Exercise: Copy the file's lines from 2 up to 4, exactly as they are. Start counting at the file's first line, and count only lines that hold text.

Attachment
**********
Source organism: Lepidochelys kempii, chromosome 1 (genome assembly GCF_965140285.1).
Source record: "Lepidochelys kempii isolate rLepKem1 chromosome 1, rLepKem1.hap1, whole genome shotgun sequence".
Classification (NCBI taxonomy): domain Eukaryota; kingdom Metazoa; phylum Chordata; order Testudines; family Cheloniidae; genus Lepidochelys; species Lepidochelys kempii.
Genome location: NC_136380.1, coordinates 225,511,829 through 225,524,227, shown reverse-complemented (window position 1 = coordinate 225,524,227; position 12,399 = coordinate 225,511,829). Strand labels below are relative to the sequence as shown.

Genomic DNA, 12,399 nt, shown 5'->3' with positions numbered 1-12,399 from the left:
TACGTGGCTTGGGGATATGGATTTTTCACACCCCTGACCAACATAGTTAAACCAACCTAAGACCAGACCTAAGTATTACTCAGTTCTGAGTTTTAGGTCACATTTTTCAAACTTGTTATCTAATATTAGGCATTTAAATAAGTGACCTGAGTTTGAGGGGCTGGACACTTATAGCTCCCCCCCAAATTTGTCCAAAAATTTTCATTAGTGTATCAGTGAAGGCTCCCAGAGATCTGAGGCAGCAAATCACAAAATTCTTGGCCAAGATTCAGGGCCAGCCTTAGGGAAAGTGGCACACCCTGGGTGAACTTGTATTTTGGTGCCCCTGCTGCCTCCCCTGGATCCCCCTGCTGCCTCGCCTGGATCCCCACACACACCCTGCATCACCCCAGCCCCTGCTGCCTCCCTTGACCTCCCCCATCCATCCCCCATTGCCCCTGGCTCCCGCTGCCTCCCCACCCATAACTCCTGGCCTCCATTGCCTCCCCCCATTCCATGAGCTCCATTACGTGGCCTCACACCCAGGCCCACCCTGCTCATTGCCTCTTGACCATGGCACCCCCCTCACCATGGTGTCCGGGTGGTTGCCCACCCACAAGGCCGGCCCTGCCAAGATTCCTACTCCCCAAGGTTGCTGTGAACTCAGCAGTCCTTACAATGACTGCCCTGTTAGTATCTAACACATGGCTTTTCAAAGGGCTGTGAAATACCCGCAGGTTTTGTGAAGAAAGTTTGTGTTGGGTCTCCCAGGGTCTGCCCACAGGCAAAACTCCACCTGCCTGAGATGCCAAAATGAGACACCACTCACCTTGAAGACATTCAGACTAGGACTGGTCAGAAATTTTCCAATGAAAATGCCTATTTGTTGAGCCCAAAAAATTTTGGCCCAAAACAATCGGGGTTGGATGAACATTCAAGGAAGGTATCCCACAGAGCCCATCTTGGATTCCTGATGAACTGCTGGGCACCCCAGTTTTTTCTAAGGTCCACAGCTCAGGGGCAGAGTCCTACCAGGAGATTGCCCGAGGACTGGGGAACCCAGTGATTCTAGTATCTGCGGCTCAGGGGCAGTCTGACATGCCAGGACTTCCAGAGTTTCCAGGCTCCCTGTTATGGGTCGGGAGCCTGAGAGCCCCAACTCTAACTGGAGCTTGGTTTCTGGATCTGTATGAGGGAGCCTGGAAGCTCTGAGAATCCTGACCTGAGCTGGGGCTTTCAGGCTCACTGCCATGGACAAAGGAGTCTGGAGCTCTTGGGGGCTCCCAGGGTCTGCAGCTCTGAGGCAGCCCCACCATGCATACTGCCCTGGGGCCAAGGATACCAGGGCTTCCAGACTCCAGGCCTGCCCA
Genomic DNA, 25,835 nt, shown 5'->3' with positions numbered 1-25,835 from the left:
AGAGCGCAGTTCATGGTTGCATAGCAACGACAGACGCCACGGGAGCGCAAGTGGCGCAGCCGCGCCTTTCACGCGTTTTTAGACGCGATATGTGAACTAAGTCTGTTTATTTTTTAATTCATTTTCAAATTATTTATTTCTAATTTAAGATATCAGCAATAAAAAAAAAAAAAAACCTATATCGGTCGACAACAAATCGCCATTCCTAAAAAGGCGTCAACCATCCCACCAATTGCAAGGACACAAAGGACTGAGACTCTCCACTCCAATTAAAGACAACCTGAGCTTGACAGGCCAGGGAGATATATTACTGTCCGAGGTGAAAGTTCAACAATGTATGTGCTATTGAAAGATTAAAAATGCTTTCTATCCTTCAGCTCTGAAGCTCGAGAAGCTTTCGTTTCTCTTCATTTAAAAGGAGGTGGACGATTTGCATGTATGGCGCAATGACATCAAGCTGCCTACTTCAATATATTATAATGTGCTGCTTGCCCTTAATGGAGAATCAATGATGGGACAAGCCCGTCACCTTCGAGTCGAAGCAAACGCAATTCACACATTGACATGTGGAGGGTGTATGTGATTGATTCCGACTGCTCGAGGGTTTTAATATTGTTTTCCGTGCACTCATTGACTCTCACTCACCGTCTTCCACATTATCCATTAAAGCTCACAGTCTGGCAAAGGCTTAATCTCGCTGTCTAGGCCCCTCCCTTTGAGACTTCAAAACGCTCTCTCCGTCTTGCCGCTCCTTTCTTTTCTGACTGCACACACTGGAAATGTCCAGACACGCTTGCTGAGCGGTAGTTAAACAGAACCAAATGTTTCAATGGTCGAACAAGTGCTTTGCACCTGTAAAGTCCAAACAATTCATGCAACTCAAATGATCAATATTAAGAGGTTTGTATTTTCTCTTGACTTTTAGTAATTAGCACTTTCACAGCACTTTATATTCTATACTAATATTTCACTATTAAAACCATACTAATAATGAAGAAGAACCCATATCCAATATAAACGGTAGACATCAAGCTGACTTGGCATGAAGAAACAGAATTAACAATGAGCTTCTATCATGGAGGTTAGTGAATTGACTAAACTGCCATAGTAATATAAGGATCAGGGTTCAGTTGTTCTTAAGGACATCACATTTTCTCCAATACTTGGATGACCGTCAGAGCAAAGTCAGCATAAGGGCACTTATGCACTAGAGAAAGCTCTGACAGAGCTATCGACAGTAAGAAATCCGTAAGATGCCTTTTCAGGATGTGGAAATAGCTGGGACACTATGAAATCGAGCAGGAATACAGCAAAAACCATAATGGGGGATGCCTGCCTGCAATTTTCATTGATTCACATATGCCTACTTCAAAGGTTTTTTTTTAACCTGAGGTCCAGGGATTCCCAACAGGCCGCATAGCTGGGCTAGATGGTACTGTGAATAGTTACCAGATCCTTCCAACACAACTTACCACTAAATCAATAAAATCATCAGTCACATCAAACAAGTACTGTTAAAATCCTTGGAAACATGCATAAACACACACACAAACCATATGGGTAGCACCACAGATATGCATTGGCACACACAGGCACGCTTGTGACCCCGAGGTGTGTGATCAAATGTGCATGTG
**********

Source record: "Lepidochelys kempii isolate rLepKem1 chromosome 1, rLepKem1.hap1, whole genome shotgun sequence".
Classification (NCBI taxonomy): domain Eukaryota; kingdom Metazoa; phylum Chordata; order Testudines; family Cheloniidae; genus Lepidochelys; species Lepidochelys kempii.
Genome location: NC_136380.1, coordinates 225,511,829 through 225,524,227, shown reverse-complemented (window position 1 = coordinate 225,524,227; position 12,399 = coordinate 225,511,829). Strand labels below are relative to the sequence as shown.